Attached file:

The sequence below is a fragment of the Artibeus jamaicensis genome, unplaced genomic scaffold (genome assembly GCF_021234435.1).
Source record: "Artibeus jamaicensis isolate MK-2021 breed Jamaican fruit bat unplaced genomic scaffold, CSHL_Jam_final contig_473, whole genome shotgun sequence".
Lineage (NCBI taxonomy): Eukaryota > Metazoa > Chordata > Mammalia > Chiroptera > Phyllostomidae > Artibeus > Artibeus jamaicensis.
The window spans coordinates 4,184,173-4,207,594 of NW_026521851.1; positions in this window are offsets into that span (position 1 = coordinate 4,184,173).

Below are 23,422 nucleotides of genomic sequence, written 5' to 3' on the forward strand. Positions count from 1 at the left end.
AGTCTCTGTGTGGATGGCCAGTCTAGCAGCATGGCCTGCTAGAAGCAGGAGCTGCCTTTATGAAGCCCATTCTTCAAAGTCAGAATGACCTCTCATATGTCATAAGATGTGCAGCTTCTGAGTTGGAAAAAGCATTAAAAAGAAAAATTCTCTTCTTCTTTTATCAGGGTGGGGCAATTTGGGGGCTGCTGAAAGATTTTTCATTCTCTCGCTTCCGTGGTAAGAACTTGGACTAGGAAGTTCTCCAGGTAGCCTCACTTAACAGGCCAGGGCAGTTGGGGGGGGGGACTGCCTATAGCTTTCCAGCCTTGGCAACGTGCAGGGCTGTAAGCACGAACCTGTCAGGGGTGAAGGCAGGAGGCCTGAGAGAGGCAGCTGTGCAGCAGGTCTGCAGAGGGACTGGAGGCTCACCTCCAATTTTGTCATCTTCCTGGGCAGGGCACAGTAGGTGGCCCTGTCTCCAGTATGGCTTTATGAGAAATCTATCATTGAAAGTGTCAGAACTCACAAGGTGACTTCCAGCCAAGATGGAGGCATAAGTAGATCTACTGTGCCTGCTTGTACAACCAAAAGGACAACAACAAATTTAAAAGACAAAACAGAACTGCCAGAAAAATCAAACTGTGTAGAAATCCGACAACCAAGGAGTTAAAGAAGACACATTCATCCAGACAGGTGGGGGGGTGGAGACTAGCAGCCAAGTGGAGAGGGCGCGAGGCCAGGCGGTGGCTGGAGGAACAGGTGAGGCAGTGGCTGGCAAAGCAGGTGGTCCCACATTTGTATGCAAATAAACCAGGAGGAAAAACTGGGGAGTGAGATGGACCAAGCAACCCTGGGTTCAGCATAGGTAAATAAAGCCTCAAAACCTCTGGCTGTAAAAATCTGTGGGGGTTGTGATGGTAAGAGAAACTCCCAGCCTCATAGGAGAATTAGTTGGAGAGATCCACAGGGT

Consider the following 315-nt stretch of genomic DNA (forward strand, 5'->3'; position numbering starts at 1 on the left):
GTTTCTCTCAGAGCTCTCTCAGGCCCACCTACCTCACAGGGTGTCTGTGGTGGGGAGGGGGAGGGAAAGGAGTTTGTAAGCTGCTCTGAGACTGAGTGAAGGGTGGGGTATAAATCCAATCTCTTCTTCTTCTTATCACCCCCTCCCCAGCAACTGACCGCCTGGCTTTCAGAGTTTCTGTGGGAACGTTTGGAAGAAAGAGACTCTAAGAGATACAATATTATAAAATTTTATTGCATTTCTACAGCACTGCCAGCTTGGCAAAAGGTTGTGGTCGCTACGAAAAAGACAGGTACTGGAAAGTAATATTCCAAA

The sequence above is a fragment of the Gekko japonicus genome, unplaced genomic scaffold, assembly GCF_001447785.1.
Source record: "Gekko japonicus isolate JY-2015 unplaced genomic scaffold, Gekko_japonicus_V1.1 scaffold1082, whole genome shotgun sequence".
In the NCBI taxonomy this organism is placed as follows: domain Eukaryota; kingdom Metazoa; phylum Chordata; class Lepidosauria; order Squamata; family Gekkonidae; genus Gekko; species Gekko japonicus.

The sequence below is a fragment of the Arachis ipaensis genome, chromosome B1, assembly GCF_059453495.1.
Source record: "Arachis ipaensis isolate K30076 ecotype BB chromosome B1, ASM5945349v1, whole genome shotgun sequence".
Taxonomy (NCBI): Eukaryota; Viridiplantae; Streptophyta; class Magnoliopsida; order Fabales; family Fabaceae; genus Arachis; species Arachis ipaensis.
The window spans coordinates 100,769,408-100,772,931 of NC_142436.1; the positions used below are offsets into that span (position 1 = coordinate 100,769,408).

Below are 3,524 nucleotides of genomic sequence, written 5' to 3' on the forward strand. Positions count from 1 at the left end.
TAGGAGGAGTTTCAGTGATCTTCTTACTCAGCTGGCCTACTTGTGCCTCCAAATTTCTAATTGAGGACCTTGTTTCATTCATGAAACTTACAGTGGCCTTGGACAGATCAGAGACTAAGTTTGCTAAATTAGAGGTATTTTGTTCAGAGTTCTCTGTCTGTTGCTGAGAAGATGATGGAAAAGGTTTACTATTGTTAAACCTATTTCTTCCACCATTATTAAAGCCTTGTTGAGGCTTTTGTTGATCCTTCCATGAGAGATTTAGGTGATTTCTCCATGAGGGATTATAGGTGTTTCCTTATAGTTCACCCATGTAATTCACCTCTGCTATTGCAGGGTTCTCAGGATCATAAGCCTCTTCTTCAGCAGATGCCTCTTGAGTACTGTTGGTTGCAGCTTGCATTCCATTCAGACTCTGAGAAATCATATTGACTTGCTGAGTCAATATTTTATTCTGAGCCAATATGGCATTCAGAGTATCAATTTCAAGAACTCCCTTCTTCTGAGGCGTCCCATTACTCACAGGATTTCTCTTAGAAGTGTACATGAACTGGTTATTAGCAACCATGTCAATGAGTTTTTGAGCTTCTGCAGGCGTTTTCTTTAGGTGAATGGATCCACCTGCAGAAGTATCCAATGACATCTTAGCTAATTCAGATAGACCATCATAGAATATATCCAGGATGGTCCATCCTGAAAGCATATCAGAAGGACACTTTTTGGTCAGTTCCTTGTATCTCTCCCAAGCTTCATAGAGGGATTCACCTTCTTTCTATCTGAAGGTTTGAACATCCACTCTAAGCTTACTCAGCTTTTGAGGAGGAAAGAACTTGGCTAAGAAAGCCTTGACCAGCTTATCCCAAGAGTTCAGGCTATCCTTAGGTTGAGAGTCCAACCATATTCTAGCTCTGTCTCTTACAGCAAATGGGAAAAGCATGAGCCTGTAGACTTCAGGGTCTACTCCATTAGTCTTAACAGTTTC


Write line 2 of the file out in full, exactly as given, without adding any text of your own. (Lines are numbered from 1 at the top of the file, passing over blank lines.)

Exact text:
Source record: "Artibeus jamaicensis isolate MK-2021 breed Jamaican fruit bat unplaced genomic scaffold, CSHL_Jam_final contig_473, whole genome shotgun sequence".